The casting of Greg Ayres as Ganta was an unusual option that worked out nicely. In comparison, I also watched a little bit with the Japanese audio. I also liked that; therefore, you should be delighted regardless of whether you prefer dubbed or subs.
Character | 6/10
Not much to say. A better choice for the lead role would have been Crow, a typical badass for shonen standards which would have been a better choice than Ganta. Shiro, the cheery-but-vulnerable type of girl, is the show’s most clichéd character. Everyone else exists to be slaughtered or slaughtered by Ganta and his cohorts. We are given a brief history of their lives to understanding how the two most mad individuals in the play became so irrational.
Enjoyment | 7/10
As the main character Ganta’s journey progresses, I was able to empathize with him and also desire to know why he was punished for a crime he didn’t do. The mysteries of the anime kept me interested because of how graphic this show is. Even part of it has to be filtered for my viewing pleasure. Even so, I was a little frustrated by the story’s shift in focus after episode six; nonetheless, the finale was open, allowing the prospect of future seasons to tie up loose ends.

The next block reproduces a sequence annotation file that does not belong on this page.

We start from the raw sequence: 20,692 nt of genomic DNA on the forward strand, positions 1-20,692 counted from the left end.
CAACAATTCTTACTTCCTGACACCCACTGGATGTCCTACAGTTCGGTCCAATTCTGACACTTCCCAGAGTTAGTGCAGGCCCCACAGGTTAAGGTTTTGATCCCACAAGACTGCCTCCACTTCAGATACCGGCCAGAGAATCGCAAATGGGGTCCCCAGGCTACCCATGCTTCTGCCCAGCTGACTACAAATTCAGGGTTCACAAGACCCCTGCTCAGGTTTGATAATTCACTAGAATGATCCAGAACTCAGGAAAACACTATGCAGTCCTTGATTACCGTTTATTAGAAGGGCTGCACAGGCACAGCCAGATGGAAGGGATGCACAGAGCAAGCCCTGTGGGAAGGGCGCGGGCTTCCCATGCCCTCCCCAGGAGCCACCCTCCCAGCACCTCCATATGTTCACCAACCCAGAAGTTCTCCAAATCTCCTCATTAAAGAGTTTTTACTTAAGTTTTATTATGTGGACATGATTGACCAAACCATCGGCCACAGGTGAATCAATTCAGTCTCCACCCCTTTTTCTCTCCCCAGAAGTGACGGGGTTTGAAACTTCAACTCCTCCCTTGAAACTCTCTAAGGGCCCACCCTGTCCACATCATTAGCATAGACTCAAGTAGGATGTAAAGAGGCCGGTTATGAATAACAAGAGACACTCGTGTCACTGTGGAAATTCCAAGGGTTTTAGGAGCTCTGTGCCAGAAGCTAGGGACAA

Overall | 7/10
Deadman Wonderland isn’t a good fit for all people. Blood and gore abound, as do some frightening visuals (ahem, Penalty Game). The first episode of Deadman Wonderland has a gore level comparable to that of Elfen Lied, so feel free to visit if you’re up for it.
This show should be experienced with an open mind and heart as much as possible.
Deadman, tells the story of a young man who has been through so much and is still attempting to comprehend what it means to be a
In Deadman Wonderland, we believe in kicking the loser in the shins as often as possible. Watch our captives suffer, have their wits shattered, and play the fool as I sit back and enjoy it.